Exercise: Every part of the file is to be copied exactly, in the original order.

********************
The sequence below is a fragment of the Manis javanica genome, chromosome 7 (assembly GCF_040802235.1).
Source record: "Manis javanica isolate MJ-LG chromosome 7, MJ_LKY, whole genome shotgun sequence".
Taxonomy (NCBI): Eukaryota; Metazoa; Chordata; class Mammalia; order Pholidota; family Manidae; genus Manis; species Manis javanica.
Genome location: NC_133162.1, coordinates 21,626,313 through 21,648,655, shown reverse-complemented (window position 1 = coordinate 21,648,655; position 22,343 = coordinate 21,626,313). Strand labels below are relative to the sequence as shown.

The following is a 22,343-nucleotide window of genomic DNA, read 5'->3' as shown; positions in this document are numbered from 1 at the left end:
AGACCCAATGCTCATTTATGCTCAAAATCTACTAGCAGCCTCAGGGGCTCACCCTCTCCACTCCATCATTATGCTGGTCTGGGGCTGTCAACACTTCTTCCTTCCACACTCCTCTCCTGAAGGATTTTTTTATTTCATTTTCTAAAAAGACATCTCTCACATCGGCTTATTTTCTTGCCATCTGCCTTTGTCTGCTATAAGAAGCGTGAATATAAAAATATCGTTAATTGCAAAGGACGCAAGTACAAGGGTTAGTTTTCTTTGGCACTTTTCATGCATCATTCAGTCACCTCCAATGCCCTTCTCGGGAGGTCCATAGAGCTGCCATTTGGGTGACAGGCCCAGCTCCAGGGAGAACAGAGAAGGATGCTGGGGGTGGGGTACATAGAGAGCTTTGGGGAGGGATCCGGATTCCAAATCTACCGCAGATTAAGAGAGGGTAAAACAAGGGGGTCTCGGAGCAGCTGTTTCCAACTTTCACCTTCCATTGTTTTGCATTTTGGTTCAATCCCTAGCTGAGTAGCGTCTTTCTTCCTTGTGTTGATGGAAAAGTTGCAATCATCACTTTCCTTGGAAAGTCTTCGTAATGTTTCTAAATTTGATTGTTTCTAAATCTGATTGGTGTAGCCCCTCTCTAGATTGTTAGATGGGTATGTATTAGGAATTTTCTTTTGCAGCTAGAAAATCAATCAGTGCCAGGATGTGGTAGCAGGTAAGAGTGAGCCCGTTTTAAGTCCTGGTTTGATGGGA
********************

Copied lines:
The sequence below is a fragment of the Manis javanica genome, chromosome 7 (assembly GCF_040802235.1).
Source record: "Manis javanica isolate MJ-LG chromosome 7, MJ_LKY, whole genome shotgun sequence".
Taxonomy (NCBI): Eukaryota; Metazoa; Chordata; class Mammalia; order Pholidota; family Manidae; genus Manis; species Manis javanica.
Genome location: NC_133162.1, coordinates 21,626,313 through 21,648,655, shown reverse-complemented (window position 1 = coordinate 21,648,655; position 22,343 = coordinate 21,626,313). Strand labels below are relative to the sequence as shown.

The following is a 22,343-nucleotide window of genomic DNA, read 5'->3' as shown; positions in this document are numbered from 1 at the left end:
AGACCCAATGCTCATTTATGCTCAAAATCTACTAGCAGCCTCAGGGGCTCACCCTCTCCACTCCATCATTATGCTGGTCTGGGGCTGTCAACACTTCTTCCTTCCACACTCCTCTCCTGAAGGATTTTTTTATTTCATTTTCTAAAAAGACATCTCTCACATCGGCTTATTTTCTTGCCATCTGCCTTTGTCTGCTATAAGAAGCGTGAATATAAAAATATCGTTAATTGCAAAGGACGCAAGTACAAGGGTTAGTTTTCTTTGGCACTTTTCATGCATCATTCAGTCACCTCCAATGCCCTTCTCGGGAGGTCCATAGAGCTGCCATTTGGGTGACAGGCCCAGCTCCAGGGAGAACAGAGAAGGATGCTGGGGGTGGGGTACATAGAGAGCTTTGGGGAGGGATCCGGATTCCAAATCTACCGCAGATTAAGAGAGGGTAAAACAAGGGGGTCTCGGAGCAGCTGTTTCCAACTTTCACCTTCCATTGTTTTGCATTTTGGTTCAATCCCTAGCTGAGTAGCGTCTTTCTTCCTTGTGTTGATGGAAAAGTTGCAATCATCACTTTCCTTGGAAAGTCTTCGTAATGTTTCTAAATTTGATTGTTTCTAAATCTGATTGGTGTAGCCCCTCTCTAGATTGTTAGATGGGTATGTATTAGGAATTTTCTTTTGCAGCTAGAAAATCAATCAGTGCCAGGATGTGGTAGCAGGTAAGAGTGAGCCCGTTTTAAGTCCTGGTTTGATGGGA